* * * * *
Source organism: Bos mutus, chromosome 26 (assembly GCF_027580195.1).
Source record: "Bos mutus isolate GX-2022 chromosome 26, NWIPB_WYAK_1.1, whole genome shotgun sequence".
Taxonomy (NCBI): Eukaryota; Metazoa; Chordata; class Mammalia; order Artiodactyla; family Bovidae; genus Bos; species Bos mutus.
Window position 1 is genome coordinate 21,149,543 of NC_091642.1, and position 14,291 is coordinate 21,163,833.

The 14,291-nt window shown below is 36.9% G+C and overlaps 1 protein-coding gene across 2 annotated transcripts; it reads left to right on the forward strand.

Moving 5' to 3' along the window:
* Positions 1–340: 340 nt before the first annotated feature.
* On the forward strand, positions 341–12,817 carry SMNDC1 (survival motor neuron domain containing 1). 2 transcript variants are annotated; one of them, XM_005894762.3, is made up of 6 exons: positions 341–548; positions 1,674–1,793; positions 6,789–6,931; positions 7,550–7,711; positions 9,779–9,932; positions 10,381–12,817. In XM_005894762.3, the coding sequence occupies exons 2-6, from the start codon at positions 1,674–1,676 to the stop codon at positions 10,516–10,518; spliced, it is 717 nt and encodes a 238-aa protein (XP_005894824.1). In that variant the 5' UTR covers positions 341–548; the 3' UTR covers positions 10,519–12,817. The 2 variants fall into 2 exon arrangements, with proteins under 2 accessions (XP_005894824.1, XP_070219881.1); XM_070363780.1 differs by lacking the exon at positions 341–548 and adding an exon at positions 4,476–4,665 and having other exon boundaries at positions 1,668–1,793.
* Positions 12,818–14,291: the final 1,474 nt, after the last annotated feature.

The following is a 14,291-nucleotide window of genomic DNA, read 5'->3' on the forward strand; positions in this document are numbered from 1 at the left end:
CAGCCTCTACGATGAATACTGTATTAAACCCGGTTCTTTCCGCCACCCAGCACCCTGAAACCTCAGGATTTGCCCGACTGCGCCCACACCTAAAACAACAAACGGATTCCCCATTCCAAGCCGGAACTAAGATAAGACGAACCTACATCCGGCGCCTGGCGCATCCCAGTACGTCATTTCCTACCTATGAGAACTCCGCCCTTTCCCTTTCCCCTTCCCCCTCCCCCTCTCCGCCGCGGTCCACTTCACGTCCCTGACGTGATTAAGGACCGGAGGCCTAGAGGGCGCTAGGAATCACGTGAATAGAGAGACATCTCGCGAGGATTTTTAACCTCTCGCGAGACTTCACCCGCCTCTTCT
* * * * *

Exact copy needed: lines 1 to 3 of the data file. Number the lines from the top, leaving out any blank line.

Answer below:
Source organism: Bos mutus, chromosome 26 (assembly GCF_027580195.1).
Source record: "Bos mutus isolate GX-2022 chromosome 26, NWIPB_WYAK_1.1, whole genome shotgun sequence".
Taxonomy (NCBI): Eukaryota; Metazoa; Chordata; class Mammalia; order Artiodactyla; family Bovidae; genus Bos; species Bos mutus.